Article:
Our guest chat host tonight, February 12, 2001, is Leonard L LaPointe, PhD.
Dr. LaPointe is the Francis Eppes Distinguished Professor of Communication Disorders
at Florida State University, as well as the annual visiting professor
at the University of Queensland, Australia. Currently, he is also
Editor-in-Chief of the Journal of Medical Speech-Language Pathology.
Dr. LaPointe has published and presented numerous books, book
chapters, papers and lectures. He will be chatting about neurological cognitive and
communicative disorders, especially aphasia, neuromotor speech
disorders, and the effects of right or left hemisphere lesions on
attention, memory, and language.
Dr Leonard LaPointe> Locked -in syndrome essentially is complete
quadraplegia, sometimes with no facial movement as well; yet the language
and cognitive system is intact. It is strictly a profound motor speech problem.
<Ana> I see
<Ana> so it is very different from autism
<Suzanne> Wow... this may be facile, but is it caused by injury or...??
<Ana> was that a bad question?
<Anonymous367> it can be caused by brain stem CVA, ALS...
<Suzanne> 367: I see. Thank you. I've never heard of this before.
<Keely> me either Suz
<Adrienne> Parkinson's can have it too right?
<Adrienne> or is that different?
<Anonymous367> yes, parkinson's too
<Suzanne> 367: you are in the know!
<Adrienne> 367: what experiences have you had with it?
<Adrienne> I don't know if you guys have seen the message board...
<Adrienne> there are a lot of references Dr. L gave me
<Adrienne> there are also websites from Dr. Bourgeois last week
<jill> I'd be interested in the types of brain injuries Dr LaPointe is
seeing/working with now
<Adrienne> I do know this about Dr. L:
<Adrienne> he is setting up a new lab at Florida State Univ.
<Adrienne> there are a lot of references Dr. L gave me
<Keely> AAC lab?
<Adrienne> lots of cognitive testing on the computers
<jill> Am I to assume he is involved with CHAD?
<Adrienne> another prof (Dr. Lasker) has the AAC lab
<Adrienne> Dr. LaPointe, I started explaining the new lab you're getting
<Anonymous8667> What can you tell me about working memory and/or
attentional deficits in aphasics?
<Dr. Leonard LaPointe> Back on task. Some of us feel that cognitive resource
allocation is part and parcel of the problem in aphasia.
<Anonymous8667> Any treatment for it?
<Dr. Leonard LaPointe> Several. But many of them have not been well
researched. It makes sense that if one could intervene on working memory
deficit or attention problems, one might have better luck with auditory
<Dr. Leonard LaPointe> We're currently researching working memory and
aphasia. See the Caspari, et al reference in the list Adrienne posted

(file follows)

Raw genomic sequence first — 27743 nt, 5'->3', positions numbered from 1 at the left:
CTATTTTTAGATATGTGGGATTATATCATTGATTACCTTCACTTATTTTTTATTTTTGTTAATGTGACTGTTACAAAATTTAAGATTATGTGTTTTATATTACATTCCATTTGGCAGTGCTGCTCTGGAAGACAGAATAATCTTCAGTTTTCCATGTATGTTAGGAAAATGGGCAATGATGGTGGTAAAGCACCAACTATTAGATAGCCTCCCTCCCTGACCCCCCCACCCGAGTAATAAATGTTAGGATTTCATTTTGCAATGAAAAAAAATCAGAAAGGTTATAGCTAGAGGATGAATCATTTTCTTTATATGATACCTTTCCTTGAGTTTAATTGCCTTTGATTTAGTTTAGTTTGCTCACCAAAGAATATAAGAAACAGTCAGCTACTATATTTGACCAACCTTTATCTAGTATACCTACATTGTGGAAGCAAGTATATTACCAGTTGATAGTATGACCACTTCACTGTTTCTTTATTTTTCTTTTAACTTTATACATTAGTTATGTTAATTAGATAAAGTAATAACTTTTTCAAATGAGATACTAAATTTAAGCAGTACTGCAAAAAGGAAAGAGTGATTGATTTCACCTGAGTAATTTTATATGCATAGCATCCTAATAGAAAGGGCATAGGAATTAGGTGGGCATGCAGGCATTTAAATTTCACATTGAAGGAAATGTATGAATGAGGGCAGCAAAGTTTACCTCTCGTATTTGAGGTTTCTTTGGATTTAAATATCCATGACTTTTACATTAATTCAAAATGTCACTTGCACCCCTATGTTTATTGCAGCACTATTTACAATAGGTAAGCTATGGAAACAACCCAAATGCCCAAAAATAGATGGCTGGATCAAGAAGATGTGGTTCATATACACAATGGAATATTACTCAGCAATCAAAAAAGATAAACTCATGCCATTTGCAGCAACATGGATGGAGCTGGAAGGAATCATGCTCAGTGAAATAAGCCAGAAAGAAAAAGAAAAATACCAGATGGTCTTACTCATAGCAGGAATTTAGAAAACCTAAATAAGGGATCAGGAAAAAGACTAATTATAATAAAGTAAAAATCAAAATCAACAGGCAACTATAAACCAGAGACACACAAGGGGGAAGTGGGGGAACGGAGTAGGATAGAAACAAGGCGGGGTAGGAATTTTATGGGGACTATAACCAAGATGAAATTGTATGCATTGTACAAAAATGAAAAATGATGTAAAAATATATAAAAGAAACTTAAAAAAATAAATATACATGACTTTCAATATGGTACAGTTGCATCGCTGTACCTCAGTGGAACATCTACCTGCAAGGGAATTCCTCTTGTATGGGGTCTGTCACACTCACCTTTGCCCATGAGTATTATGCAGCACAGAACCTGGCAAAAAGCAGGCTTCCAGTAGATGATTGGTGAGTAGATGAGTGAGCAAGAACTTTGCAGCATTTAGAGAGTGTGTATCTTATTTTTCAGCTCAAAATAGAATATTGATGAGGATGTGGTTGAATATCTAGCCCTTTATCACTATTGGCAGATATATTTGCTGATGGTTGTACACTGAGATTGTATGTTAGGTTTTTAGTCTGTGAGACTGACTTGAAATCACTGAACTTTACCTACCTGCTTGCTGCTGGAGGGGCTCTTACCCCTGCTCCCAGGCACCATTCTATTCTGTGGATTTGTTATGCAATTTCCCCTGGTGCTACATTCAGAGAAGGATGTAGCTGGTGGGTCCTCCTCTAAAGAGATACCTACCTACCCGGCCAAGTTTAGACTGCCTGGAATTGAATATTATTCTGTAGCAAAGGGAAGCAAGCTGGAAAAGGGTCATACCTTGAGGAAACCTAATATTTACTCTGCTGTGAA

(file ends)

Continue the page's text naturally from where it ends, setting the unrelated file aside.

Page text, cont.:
for more details.
<jill> Dr LaPointe: Who is treating the Aphasic patient now? We are told
our hospital externships will consist largely of swallowing tx
<Suzanne> jill: that I've heard, too.
<Dr. Leonard LaPointe> Who is treating? Many go untreated. Many of us are
worried that people with neurogenic language disorders are neglected.
<jill> yes I've heard the insurance problem here in California has left
many out of tx.
<Suzanne> Why neglected? Non-payment by insurers, or??? Just harder to
justify treament if no progress can be guaranteed?
<Anonymous8667> Could resource allocation be involved in anomia?
<Dr. Leonard LaPointe> Anomia. I think anomia is mostly a linguistic word
retrieval deficit, but cogntive search strategies may well be involved
<Dr. Leonard LaPointe> Why neglected? Because working with dysphagia is
more likely to be reimbursed; and in many cases may be quicker.
<Suzanne> Will the extension on the Medicare cap help, do you think?
<Suzanne> (I mean not having the cap)
<Dr. Leonard LaPointe> Yes. This is not 1998-99 anymore. But we still have
a lot of work to do to get chronic conditions reimbursed properly.
<Anonymous8667> What about the efficacy of group tx for aphasics vs.
<Dr. Leonard LaPointe> Big movement to group treatment. I don't think there
is as much efficacy for groups, but the new social models of aphasia
convince us that this is a useful approach. Individual will never fade away
<Adrienne> is it feesible to start with indiv, then go to group? Group
seems like a good setting to practice generalization
<Dr. Leonard LaPointe> My approach to aphasia treatment is eclectic. The social
model and group intervention is very good. So are linguistic, cogntive,
modality, and other approaches.
<Suzanne> What is the linguistic approach? What does it entail?
<Dr. Leonard LaPointe> Strictly working on the elements of language. Syntax,
semantic processing, phonological elements.
<Anonymous8667> How do you determine the cogntive status of a global
<Adrienne> if anyone is unfamiliar with terms, shout out
Suzanne> Could that be done in a group setting?
<Dr. Leonard LaPointe> Cognitive status of global? Well, many things are
masked in global aphasia. We can only infer, since very little is able
to be communicated. Goals with a person with global aphasia would be much
Anonymous8667> What about the concept of life-long aphasia therapy?
<Dr. Leonard LaPointe> Depends on what is meant by "therapy" I guess.
<Suzanne> What about childhood apraxia-- do you think there ARE lesions
causing it, or is "apraxia" really a misnomer as it differs from apraxia
in adults (except for the "scheduling" of speech movements)
<Anonymous8667> I think it is alot more in the psychosocial realm
<Dr. Leonard LaPointe> Lots of controversy about the nature and etiology of
developmental apraxia of speech.
<Suzanne> We just keep hearing in class that it's apraxia... but no one
<Robin> I have been reading a lot about child hood apraxia....I am on a
listserv from an apraxia support group
<Keely> I am treating a child with apraxia, it doesn't seem psychosocial
<Adrienne> what are you doing with your client Keely?
<Suzanne> It is fascinating to me that there are all these oral-motor probs..
but no PATHOLOGY... it is hard to wrap my brain around.
<Dr. Leonard LaPointe> I don't have a lot of experience with kids, but I believe
that some of the developmental motoric problems that create phonological
selection and sequencing disturbance is very like the apraxia of speech
seen in some adult cases.
<Keely> lots of drill..vowels and phonemes NOT in isolation, but in syllable
and short words
<Keely> also oral-motor exercises
<Suzanne> How does the Tx of dev. apraxia differ from traditional articulation
therapy... or does it?
<Suzanne> (Besides oral-motor exercises)
<Dr. Leonard LaPointe> There may well be a pathology...or lack of complete
development of some important motor programming areas. Just undetected
by current means.
Keely> practicing words in isolation doesn't work for apraxia, I've read
that they need to practice connected speech
<Dr. Leonard LaPointe> Good sources are Michael Crary's book published by
Singular and any of Edythe Strand's work.
<Suzanne> Oohhhh. Wow. It's just so mysterious. I've seen how much